As someone on a relatively modest pain management regimen, I’m going to go way out on a limb here and wildly guess another big factor in why some women on Medicaid or private insurance are taking painkillers is … the pain. A reader brings up a related point in comments:

Without any researching, studying, and off-the-cuff, I would say more minority women of child bearing age are taking more opioids than their more well off compatriots is that the minority women are working their fucking asses of, on their feet all day, doing body breaking labour for minimal wages. The opioids allow them to continue working and ruining their bodies.

There are even times when :::gasp!::: those meds might produce a mild quasi-euphoria mingling into the temporary relief for a couple of hours, especially when they’re being hoarded for economic reasons and not taken very often. Fortunately, I don’t have a uterus, so I only have to worry about the DEA, the state of Texas, local police departments, and the occasional meddling employer randomly trolling through my urine or barging in without a warrant to inspect my medicine cabinet.

And by the way, if you think that’s hyperbole about employers, I know of a back injury patient who traveled to Colorado on vacation, got a script at the urging of a friend for a supposedly non-psycho-active hemp derivative touted as a pain reliever, used it only once — completely legally mind you — because in his words “it didn’t do shit to relieve pain,” came back, and guess what? He got nailed on a drug test at his pain management clinic which then promptly cut him off. Then he got caught on a random test at work and was summarily fired on the spot, presumably with “tested positive for illicit drugs” now on his employment record. Fortunately, he’s really well off, was able to keep his insurance using Cobra, and was able to jump through the hoops required to eventually be seen and treated by a new doc.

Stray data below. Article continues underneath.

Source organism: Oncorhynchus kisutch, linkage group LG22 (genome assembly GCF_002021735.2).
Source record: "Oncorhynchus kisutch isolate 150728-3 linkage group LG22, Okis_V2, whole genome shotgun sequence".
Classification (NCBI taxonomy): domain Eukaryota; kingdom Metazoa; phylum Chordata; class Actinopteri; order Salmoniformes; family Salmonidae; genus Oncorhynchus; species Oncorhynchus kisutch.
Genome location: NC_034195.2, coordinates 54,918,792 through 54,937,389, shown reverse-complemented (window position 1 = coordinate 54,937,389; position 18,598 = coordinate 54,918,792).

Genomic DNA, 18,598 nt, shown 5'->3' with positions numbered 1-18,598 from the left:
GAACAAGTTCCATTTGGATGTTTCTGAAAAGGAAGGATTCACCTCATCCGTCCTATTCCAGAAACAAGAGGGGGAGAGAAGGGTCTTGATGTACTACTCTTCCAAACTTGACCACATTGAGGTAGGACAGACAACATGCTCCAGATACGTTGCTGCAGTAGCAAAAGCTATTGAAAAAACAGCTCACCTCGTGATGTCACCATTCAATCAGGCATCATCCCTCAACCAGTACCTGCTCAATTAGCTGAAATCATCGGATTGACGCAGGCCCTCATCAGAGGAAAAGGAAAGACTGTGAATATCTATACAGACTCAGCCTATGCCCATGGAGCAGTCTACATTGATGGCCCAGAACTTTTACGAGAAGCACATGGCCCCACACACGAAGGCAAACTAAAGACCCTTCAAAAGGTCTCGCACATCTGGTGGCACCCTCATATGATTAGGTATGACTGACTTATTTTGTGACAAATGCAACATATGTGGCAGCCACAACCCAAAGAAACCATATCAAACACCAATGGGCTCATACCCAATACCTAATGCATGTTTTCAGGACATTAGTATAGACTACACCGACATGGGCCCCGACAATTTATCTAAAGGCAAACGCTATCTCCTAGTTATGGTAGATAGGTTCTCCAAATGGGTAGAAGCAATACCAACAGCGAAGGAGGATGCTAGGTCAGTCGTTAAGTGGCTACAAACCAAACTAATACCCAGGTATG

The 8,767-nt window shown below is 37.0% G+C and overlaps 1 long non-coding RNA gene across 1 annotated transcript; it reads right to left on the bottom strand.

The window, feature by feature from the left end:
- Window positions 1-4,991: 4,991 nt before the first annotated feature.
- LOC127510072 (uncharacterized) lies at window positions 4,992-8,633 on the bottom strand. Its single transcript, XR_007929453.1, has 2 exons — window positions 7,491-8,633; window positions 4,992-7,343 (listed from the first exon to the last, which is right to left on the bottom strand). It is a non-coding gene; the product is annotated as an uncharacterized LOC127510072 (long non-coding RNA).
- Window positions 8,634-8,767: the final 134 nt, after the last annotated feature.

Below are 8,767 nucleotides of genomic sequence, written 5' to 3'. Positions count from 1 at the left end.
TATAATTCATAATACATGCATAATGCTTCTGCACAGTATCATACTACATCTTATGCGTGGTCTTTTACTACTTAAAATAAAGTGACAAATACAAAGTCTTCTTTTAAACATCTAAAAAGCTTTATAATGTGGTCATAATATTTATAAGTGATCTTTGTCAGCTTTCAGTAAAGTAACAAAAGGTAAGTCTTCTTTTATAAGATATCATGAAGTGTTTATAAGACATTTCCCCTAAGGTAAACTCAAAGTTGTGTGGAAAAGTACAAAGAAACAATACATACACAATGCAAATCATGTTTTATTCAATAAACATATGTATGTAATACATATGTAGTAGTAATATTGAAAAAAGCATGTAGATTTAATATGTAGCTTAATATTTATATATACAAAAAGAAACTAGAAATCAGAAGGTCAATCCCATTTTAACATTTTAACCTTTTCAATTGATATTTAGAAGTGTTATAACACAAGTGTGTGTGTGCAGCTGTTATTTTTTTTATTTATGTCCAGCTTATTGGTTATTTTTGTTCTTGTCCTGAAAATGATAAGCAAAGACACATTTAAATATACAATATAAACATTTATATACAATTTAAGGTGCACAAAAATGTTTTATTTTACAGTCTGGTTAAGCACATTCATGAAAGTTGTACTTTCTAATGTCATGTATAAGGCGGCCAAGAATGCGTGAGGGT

My condolences to suffering uterine Americans who work for a living and may now have an additional hurdle to clear.


  1. Donnie says

    Without any researching, studying, and off-the-cuff, I would say more minority women of child bearing age are taking more opioids than their more well off compatriots is that the minority women are working their fucking asses of, on their feet all day, doing body breaking labour for minimal wages. The opioids allow them to continue working and ruining their bodies. It could be a leading factor regarding the difference in life expectancy between well of individuals versus the poor.

  2. magistramarla says

    In my experience, doctors are also very quick to brush women off with a quick prescription without bothering to investigate the underlying cause of the pain.
    I’m highly allergic to opioids. Heck, I can’t even eat something containing poppy seeds, since it causes my throat to swell up. Even though I tell doctors that, I’m often sent home with prescriptions for opioids. I always research any new meds before filling the prescription. I’ve had one doc call me a hypochondriac, another accuse me of being a drug-seeker and another one write a prescription for a sedative the first time that she saw me.